On hearing of the series of events mentioned above, the reader who is well versed in the scriptures, will easily understand that at this time there had come a great change in the Master’s mind. It passed beyond the prescribed limit of the devotion enjoined by the scriptures and took a speedy course along the exalted path of pure devotional love. But this change came in such a simple natural way that even Sri Ramakrishna himself could not understand it clearly, let alone others. The only thing he understood was that, urged by his love for the divine Mother, he could not but behave that way, as if he was forced to do so. This is why we see him think sometimes, “What is happening to me? Am I on the right track?” He, therefore, eagerly said to the divine Mother, “I don’t know and don’t understand, Mother, what these things are that are happening to me; please make me do what I am to do, teach me what Thou wantest me to learn and reveal Thyself to me. Continue always to hold me by the hand.” He made his mind turn away from lust, gold, honour, fame, and all other powers and enjoyments of the world and said those words imploringly from the bottom of his heart to the divine Mother. The Mother of the universe, on Her part, held him by the hand, protected him under all circumstances and fulfilled his prayer. Unasked, She brought him, whenever necessary, all those things and all those persons that were required for the growth and perfection of his life as an aspirant and made him reach easily and naturally the ultimate goal of pure knowledge and pure devotion. The divine Lord has promised to His devotees through the Gita1: “To those of undivided minds who worship and always remain united with Me, and who place their whole minds in Me and do not think even of their food and movements necessary for life, I bring, even unasked, all the things they require.” The more we study the life of the Master at this time, the more shall we be surprised and astounded to understand how literally that promise in the Gita was fulfilled in his life. It became necessary to prove clearly again the truth of that promise of the divine Lord in this selfish modern age, which has lust for sex and silver as its only motive. Although Sadhakas have been teaching men from age to age to “give up all to have all” that is, the Sadhaka will not suffer from the lack of anything if he renounces everything for the divine Lord, weak-minded men, entangled in worldly objects, could not believe in the promise without seeing it fulfilled in the modern age again. Therefore, the Mother of the universe enacted this wonderful play with the Master, who had a completely undivided mind, in order to show man the truth of that saying of the scripture. Listen to this, O man, with a pure heart and advance on the path of renunciation according to your capacity.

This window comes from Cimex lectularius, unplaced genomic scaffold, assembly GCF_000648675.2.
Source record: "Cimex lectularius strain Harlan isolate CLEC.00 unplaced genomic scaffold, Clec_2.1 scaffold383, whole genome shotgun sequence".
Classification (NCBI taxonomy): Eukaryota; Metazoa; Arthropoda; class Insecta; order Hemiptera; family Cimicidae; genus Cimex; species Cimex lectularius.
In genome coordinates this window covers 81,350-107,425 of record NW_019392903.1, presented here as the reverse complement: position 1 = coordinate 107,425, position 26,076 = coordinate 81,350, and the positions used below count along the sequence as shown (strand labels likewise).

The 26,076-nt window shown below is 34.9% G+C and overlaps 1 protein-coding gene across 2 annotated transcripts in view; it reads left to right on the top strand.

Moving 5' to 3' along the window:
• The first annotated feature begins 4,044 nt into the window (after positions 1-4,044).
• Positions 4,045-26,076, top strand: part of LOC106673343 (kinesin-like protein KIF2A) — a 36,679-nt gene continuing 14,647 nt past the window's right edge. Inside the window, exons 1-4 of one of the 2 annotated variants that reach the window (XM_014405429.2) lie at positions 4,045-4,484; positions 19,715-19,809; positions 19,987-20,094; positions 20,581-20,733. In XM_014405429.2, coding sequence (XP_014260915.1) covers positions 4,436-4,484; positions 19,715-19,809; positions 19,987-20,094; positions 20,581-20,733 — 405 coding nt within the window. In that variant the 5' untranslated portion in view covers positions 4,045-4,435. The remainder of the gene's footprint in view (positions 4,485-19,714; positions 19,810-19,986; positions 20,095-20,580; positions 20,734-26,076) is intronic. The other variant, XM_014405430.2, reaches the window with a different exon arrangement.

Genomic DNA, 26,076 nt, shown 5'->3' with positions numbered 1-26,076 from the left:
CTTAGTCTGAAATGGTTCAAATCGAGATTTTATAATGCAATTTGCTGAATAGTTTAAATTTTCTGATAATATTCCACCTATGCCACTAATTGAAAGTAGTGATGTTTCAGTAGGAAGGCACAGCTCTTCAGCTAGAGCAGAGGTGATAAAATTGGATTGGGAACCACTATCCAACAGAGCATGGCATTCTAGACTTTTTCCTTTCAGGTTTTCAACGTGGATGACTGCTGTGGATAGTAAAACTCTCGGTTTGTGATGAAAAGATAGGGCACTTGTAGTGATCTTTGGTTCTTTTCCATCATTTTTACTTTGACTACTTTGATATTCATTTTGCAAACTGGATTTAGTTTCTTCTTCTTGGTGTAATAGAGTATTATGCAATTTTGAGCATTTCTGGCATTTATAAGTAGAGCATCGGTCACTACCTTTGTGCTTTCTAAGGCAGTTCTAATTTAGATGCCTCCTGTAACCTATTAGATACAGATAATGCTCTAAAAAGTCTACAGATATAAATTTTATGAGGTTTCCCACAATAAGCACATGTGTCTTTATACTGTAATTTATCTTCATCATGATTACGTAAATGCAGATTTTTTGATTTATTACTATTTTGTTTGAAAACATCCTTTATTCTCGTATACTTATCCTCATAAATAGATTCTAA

9. The body and the mind of incarnations only, the Master said, could contain the full onrush of Ragatmika Bhakti

The Master used to say that when the powerful flood of divine moods comes into human life unexpectedly, it cannot be suppressed or concealed by thousands of efforts. That is not all; the gross, inert body very often fails to contain that powerful onrush of divine emotion into the mind and is completely shattered. Many Sadhakas meet with death that way. A fit body is necessary to contain the abounding surge of emotions born of perfect knowledge or perfect devotion. It is only the bodies of great souls known as incarnations of God that have uptill now been seen always to bear its full force and continue to live in the world. This is why the devotional scriptures describe them again and again as possessed of bodies consisting of pure Sattva. The incarnations, they say, can bear the full impulse of spiritual emotions, only because they come down to the world with bodies made of the element of pure Sattva, devoid of all contact with Rajas or Tamas. Even in spite of their having such bodies, they, particularly the incarnations treading the path of devotion, are seen, on many occasions, to be afflicted and overwhelmed with the powerful stress of divine moods. It is indubitable from the accounts we have received that the joints in the Bodies of Lord Jesus and Sri Chaitanya relaxed and drops of blood like perspiration oozed out through every pore in their bodies owing to the powerful surge of spiritual emotions. No doubt, these physical changes were felt to be extremely painful, yet it was only through them that their bodies got adapted to contain those extraordinary mental surgings. When afterwards the bearing of that impulse became easy and natural for their bodies, those changes also, it was noticed, were not always seen in them as before.